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- The 2014 Big Picture on Cyber Security
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- Modern Mission Critical Series
- Moving to the Cloud. What's the best approach for me
- Navigating Tough Choices in Government Cloud Computing
- The New Generation of Database
- Satellite Communications: Acquiring SATCOM in Tight Times
- Targeting Advanced Threats: Proven Methods from Detection through Remediation
- Transformative Technology: Desktop Virtualization in Government
- The Truth About IT Opex and Software Defined Networking
- Value of Health IT
- Air Traffic Management Transformation Report
- Cloud First Report
- General Dynamics IT Enterprise Center
- Gov Cloud Minute
- Government in Technology Series
- Homeland Security Cybersecurity Market Report
- National Cybersecurity Awareness Month
- Technology Insights
- The Cyber Security Report
- The Next Generation Cyber Security Experts
Shows & Panels
Search Tags: Obama Impact
Over the last three years, agencies understood the problem better, improved how they tracked the information and used advanced data analysis tools to lower the governmentwide rate to 4.69 percent from 5.42 percent in 2009. While the amount of money improperly paid out hit a high of $125 billion in 2010, Danny Werfel, the Office of Management and Budget's controller, expects it to drop for a second consecutive year, below the $115 billion mark in 2011.
Tags: management , improper payments , Danny Werfel , Kathy Tighe , Earl Devaney , Recovery Accountability and Transparency Board , Government Accountability and Transparency Board , OMB , education , fraud, waste and abuse , Jason Miller
The Obama White House says it has cut red tape, reduced paperwork for businesses and citizens, and required agencies to simplify or get rid of old regulations. But how effective has this been? For analysis, Federal News Radio turns to Jerry Ellig, who was acting director of the Federal Trade Commission's Office of Policy Planning under George W. Bush. He spoke to Federal News Radio as part of the special report, The Obama Impact: Evaluating the Last Four Years.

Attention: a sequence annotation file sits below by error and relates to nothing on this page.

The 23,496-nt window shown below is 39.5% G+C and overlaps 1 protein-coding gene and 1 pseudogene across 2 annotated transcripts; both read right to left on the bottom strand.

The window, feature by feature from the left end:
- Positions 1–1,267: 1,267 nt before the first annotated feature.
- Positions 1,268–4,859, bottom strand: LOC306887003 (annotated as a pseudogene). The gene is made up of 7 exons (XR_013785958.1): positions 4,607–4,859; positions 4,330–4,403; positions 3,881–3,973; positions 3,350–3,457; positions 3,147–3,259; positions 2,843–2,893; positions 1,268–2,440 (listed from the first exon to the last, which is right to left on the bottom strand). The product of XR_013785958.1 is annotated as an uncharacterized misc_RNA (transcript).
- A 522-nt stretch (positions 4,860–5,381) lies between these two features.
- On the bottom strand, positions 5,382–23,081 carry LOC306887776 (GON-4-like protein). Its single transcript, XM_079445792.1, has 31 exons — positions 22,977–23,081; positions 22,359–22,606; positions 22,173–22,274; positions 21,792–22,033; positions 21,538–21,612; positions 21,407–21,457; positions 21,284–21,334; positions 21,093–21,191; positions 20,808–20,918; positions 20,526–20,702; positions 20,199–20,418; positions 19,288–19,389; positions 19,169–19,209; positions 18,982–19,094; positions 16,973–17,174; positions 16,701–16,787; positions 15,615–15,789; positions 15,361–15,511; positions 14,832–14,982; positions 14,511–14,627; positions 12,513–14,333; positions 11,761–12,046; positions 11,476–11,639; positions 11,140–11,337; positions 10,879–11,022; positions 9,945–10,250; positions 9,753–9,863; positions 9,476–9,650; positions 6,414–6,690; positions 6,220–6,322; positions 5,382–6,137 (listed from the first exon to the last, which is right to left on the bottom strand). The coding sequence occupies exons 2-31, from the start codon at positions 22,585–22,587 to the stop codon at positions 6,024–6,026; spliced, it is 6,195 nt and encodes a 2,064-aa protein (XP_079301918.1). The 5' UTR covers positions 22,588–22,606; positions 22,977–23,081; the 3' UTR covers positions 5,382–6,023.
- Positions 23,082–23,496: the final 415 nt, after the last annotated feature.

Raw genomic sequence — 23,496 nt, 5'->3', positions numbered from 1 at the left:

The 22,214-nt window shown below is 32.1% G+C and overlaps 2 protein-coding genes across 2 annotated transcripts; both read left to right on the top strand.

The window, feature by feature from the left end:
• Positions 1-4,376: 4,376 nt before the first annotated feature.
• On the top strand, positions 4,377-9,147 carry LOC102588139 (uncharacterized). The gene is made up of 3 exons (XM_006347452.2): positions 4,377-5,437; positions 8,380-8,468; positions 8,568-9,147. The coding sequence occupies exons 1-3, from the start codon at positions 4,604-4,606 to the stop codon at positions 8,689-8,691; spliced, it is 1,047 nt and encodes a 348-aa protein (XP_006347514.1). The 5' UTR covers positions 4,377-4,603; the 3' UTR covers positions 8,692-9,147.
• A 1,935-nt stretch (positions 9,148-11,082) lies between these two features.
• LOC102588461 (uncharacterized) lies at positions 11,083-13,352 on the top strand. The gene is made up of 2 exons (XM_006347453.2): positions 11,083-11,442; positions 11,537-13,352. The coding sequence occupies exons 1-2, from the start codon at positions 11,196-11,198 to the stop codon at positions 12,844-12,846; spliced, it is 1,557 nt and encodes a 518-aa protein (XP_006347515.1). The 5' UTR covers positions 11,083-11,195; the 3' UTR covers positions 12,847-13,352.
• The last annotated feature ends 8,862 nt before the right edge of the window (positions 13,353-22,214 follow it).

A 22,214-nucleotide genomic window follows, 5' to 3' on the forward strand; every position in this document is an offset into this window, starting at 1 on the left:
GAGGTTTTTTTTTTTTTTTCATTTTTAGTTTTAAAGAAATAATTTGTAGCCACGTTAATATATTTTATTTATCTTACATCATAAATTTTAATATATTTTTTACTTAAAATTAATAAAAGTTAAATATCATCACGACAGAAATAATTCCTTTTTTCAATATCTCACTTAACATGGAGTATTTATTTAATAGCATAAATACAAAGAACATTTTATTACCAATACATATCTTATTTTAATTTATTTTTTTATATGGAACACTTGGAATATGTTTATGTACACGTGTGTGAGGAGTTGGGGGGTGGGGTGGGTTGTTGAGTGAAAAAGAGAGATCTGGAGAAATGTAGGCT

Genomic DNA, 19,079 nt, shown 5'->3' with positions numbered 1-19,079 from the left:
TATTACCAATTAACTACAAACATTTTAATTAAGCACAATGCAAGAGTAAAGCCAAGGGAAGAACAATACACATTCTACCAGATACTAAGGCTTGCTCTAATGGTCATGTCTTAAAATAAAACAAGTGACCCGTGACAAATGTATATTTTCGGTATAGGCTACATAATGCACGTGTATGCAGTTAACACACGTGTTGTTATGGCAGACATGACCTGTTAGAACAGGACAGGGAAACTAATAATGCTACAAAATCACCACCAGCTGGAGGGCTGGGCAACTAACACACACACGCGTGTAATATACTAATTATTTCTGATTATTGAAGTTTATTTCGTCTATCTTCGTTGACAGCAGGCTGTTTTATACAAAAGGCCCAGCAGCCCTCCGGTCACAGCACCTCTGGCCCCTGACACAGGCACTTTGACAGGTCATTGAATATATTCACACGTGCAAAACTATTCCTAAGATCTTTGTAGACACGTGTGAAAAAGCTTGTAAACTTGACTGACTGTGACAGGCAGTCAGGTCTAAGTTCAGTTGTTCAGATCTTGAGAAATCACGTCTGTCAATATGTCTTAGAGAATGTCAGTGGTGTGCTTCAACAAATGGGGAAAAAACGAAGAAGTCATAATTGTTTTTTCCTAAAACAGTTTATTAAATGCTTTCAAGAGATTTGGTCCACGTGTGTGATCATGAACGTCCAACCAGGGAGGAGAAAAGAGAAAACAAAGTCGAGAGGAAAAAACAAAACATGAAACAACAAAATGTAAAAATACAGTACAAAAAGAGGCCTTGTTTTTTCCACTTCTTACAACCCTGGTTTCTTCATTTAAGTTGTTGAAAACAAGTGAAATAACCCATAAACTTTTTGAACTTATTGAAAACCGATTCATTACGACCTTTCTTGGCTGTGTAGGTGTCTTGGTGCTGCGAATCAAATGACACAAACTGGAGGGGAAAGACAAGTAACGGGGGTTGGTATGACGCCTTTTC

It's no secret Republican Presidential Candidate Mitt Romney envisions broad changes to the federal government and its workforce. In campaign speeches, Romney has spoken of aligning federal pay with that of the private sector and reducing the federal workforce through attrition. But federal unions say Romney's comments and proposals should give feds pause. This story is part of Federal News Radio's special, week-long multimedia report, The Obama Impact: Evaluating the Last Four Years.
In the post-9/11 age, information sharing - between federal agencies, and across multiple layers of government - became an even more vital endeavor. The Information Sharing Environment, headed by program manager, Kshemendra Paul, has helped to improve the coordination of information sharing. Under his watch, the National Information Exchange Model has worked to break down intelligence and information stovepipes. Agencies embraced the spirit of the idea, made progress toward the administration's stated goals and the results have been apparent. Federal News Radio examines the government's information sharing efforts as part of our special report, The Obama Impact: Evaluating the Last Four Years.
John Powers is a principal at Deloitte Consulting LLP. He spoke to Federal News Radio as part of the special report, The Obama Impact: Evaluating the Last Four Years.
Gadi Dechter, the managing director for economic policy at the Center for American Progress, contends if President Barack Obama wins another four years in office, his performance management agenda would push for more data-driven program evaluations. This is part of Federal News Radio's special, week-long multimedia report, The Obama Impact: Evaluating the Last Four Years
Senior Correspondent Mike Causey wants to know: If you had to fill out President Obama's performance appraisal, how would it look? If Governor Romney were seeking a job in your organization would he pass muster?
Federal News Radio asked seven different unions, organizations and government groups for their priorities in the upcoming administration. Their responses are part of the series, The Obama Impact: Evaluating the Last Four Years.
Prof. Charles O'Brien of the University of Pennsylvania talks about a report on binge drinking in the military. Jacob Pankowski of Greenberg Traurig and David Childs of Management Analysis Incorporated offer insight on inherently governmental procedures.
The administration decided to dust off the idea that the government is one big shopper and not 130 medium-sized ones as part of their Campaign to Cut Waste. Federal News Radio examines the issue as part of our special report, The Obama Impact: Evaluating the Last Four Years.